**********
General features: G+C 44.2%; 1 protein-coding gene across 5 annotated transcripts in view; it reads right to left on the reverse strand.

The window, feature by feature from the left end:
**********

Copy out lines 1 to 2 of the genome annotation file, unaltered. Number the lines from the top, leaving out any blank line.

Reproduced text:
General features: G+C 44.2%; 1 protein-coding gene across 5 annotated transcripts in view; it reads right to left on the reverse strand.

The window, feature by feature from the left end: